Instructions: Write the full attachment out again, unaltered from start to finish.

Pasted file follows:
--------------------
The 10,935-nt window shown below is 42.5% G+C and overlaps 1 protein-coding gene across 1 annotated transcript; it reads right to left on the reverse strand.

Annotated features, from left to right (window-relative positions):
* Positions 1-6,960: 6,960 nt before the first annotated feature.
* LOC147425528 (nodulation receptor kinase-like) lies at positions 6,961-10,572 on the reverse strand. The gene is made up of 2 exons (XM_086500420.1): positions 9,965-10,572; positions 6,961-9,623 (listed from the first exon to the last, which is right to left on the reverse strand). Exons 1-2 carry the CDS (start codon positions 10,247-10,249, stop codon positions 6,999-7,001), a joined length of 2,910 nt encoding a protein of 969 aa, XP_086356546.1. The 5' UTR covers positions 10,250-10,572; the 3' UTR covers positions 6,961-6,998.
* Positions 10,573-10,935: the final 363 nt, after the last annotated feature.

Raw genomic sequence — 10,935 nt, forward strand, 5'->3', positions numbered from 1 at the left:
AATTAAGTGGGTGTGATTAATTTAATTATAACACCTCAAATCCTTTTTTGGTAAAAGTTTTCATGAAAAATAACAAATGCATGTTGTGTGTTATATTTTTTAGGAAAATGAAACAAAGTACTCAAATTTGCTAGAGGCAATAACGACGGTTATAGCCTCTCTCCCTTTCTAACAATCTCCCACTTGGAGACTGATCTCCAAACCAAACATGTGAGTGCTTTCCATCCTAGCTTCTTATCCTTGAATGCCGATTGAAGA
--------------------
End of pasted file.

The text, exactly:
The 10,935-nt window shown below is 42.5% G+C and overlaps 1 protein-coding gene across 1 annotated transcript; it reads right to left on the reverse strand.

Annotated features, from left to right (window-relative positions):
* Positions 1-6,960: 6,960 nt before the first annotated feature.
* LOC147425528 (nodulation receptor kinase-like) lies at positions 6,961-10,572 on the reverse strand. The gene is made up of 2 exons (XM_086500420.1): positions 9,965-10,572; positions 6,961-9,623 (listed from the first exon to the last, which is right to left on the reverse strand). Exons 1-2 carry the CDS (start codon positions 10,247-10,249, stop codon positions 6,999-7,001), a joined length of 2,910 nt encoding a protein of 969 aa, XP_086356546.1. The 5' UTR covers positions 10,250-10,572; the 3' UTR covers positions 6,961-6,998.
* Positions 10,573-10,935: the final 363 nt, after the last annotated feature.

Raw genomic sequence — 10,935 nt, forward strand, 5'->3', positions numbered from 1 at the left:
AATTAAGTGGGTGTGATTAATTTAATTATAACACCTCAAATCCTTTTTTGGTAAAAGTTTTCATGAAAAATAACAAATGCATGTTGTGTGTTATATTTTTTAGGAAAATGAAACAAAGTACTCAAATTTGCTAGAGGCAATAACGACGGTTATAGCCTCTCTCCCTTTCTAACAATCTCCCACTTGGAGACTGATCTCCAAACCAAACATGTGAGTGCTTTCCATCCTAGCTTCTTATCCTTGAATGCCGATTGAAGA